31 years ago Apple introduced the Macintosh Computer to the masses. This computer came preinstalled with an iconic font known as San Francisco, which has been revamped and will be re-introduced this year.
The original San Francisco font, designed by Susan Kare, was a wild typeface. Each of San Francisco’s letters were different. This font resembled that of a classic cut and paste ransom note. Its uniqueness, radically different than the standard fonts found on Windows, became a symbol of Macintosh in the 80’s.
San Francisco has been completely redesigned from the ground up for [easyazon-link asin=”B00WRPBXYI” locale=”us”]Apple Watch[/easyazon-link]. Each of San Francisco’s ransom-style letters have been replaced with thinner more modern looking letters. These slim letters feature larger spaces in between them making the font ultimately easier to read.
Apple has been criticized in the past for using a Helvetica Neue. It was stated that Helvetica Neue emphasized clean lines over readability and San Francisco is intended to solve this.
Choosing a font design is more complicated than just “readability” and “clean lines.” Jon Hewitt, creative director at design firm Moving Brands, goes on to explain Apple’s choice to switch things up. “[Helvetica Neue] works great in print but doesn’t transfer very well to being used at small sizes on digital screens.” He goes on to say that “we’ve noticed that it’s been designed so it will also look good when it’s used at larger sizes or in print, for example in Apple’s shops.”
Jon Hewitt adds that “fonts have an affect on us subliminally and can set the tone for the text that we read.” Times New Roman can appear to be more formal or even boring in certain contexts. Apple is hopes to avoid looking stale at all costs with a modern and sophisticated typeface that is ultimately more usable.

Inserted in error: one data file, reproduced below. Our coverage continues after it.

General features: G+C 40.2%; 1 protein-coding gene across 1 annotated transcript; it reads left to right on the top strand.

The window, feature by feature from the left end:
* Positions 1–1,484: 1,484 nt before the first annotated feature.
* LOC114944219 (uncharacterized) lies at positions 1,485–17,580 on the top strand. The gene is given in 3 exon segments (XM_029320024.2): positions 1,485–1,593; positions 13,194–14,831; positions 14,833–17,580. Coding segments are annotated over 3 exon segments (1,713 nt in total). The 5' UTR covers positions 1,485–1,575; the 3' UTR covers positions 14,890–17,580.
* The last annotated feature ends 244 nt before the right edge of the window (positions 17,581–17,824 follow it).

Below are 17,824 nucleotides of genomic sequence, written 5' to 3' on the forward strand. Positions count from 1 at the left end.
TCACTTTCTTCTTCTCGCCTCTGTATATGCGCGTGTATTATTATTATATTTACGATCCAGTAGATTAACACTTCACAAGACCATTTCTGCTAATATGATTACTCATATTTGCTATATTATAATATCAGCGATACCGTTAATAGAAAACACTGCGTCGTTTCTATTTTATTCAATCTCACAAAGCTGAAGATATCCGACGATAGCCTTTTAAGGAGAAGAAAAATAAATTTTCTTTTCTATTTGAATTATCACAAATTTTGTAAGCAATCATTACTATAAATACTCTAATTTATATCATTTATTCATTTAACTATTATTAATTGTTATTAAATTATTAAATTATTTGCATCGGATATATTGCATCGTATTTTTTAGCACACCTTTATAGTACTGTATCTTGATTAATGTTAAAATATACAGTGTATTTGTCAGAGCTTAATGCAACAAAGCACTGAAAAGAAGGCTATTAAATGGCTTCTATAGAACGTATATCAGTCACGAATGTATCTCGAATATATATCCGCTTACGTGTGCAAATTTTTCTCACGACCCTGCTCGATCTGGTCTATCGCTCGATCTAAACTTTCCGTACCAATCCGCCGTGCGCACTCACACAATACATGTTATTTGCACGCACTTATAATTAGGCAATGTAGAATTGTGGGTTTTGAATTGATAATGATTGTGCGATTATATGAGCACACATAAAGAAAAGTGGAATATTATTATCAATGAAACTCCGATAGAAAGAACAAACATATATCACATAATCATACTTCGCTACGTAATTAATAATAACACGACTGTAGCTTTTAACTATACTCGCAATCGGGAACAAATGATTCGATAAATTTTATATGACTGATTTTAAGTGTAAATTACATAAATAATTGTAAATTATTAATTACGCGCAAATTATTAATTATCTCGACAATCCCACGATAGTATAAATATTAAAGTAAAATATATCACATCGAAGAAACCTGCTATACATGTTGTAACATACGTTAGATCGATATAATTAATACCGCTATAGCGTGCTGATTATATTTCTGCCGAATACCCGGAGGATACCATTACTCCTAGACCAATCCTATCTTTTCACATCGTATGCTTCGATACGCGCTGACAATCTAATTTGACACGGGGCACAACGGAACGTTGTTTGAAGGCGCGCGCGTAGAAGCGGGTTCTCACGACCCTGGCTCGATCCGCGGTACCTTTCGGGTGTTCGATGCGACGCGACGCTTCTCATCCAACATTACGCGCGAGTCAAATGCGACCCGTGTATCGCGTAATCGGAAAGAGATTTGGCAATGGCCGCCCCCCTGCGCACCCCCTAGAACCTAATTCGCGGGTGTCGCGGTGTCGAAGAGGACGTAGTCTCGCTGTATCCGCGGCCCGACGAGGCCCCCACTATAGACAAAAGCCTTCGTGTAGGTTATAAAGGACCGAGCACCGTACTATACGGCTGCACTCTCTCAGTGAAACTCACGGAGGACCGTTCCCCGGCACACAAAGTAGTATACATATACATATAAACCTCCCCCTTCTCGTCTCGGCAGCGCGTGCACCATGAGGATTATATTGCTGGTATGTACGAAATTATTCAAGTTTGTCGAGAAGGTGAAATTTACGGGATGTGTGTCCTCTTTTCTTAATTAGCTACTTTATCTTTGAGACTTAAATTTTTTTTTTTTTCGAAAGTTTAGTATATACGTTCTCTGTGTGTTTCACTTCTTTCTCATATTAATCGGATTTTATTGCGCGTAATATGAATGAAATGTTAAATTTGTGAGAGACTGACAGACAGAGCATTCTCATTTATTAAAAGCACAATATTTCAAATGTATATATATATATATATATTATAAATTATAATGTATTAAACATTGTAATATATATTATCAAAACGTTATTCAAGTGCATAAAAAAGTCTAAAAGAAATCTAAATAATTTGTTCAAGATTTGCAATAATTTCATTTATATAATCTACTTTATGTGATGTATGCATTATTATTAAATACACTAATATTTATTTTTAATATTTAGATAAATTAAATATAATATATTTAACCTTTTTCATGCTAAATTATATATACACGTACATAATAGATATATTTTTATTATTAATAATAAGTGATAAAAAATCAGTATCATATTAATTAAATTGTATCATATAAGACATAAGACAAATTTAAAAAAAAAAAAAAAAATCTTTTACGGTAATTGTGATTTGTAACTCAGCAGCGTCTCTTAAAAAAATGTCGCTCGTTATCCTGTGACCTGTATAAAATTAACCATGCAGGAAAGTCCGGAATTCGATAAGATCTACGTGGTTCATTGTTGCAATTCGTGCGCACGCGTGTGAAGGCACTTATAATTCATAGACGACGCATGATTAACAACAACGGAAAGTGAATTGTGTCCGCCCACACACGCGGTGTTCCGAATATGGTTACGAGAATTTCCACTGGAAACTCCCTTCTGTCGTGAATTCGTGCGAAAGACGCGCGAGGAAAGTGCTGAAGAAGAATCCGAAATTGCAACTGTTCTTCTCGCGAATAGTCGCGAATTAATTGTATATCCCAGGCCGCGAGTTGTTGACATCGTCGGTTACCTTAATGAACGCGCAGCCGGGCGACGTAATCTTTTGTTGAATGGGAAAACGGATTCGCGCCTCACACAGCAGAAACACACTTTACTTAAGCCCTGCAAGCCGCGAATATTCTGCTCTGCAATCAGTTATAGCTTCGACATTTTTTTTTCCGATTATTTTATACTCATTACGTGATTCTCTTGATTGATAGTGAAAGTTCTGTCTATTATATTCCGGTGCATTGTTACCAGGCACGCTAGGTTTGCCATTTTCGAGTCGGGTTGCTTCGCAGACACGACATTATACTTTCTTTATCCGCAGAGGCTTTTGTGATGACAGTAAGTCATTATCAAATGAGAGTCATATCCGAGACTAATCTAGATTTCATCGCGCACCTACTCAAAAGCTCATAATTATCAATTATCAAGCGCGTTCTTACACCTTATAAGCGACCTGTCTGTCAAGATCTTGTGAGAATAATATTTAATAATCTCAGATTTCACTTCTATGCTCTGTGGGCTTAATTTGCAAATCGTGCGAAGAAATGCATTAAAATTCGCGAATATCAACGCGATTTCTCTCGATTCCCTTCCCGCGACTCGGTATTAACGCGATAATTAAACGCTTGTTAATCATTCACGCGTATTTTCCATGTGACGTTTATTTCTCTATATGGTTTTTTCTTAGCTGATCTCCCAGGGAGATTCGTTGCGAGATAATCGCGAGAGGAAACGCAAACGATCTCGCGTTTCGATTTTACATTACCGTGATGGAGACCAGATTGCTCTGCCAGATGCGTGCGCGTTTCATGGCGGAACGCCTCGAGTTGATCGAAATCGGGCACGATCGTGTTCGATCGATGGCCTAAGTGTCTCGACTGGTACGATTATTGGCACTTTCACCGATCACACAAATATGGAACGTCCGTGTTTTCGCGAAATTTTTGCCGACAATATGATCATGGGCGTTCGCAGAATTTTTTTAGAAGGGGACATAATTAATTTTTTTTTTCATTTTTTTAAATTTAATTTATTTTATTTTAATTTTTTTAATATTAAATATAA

San Francisco will replace Helvetica Neue on all iOS devices and on OS X Yosemite. The new font will give a consistent look and feel among all Apple devices.
9to5Mac explains that installing a new font system-wide isn’t that easy. They report that Apple will have to tweak all of its applications across iOS and OS X to make sure that the new font fits all applications properly. There will be additional quality testing to ensure that the font doesn’t impair usability at different font sizes.
The new 12 inch MacBook is the second device released with an indication of the new San Francisco, as it has San Francisco imprinted on the keyboard. Analysts are saying that San Francisco would look particularly great on Retina Displays, making the new [easyazon-link asin=”B00VSB1RZC” locale=”us”]MacBook[/easyazon-link] an optimal choice for the new font.
9to5Mac reports that multiple Apple engineers have stated they aren’t totally pleased with the new typeface. They mention that it may appear to be rough on non-retina screens, such as the one on the [easyazon-link asin=”B00UGEBB94″ locale=”us”]MacBook Air[/easyazon-link]. Retina displays are relatively new in the MacBook lineup. Due to the vast amount of non-Retina display laptops on the market, Apple will most likely work out any readability issues on these older displays.
While Apple is most definitely working to create the new cross-platform font, there is a chance that Apple could cancel their plans. Apple has scratched multiple projects in the past including a 4K television set.
Like San Francisco was a symbol of Mac in the 80’s, the newly revamped San Francisco could be a symbol of Mac for 2015 and later. If Apple decides to go through with the San Francisco font revamp, we can expect the new font to be officially announced this June at Apple’s Worldwide Developers conference.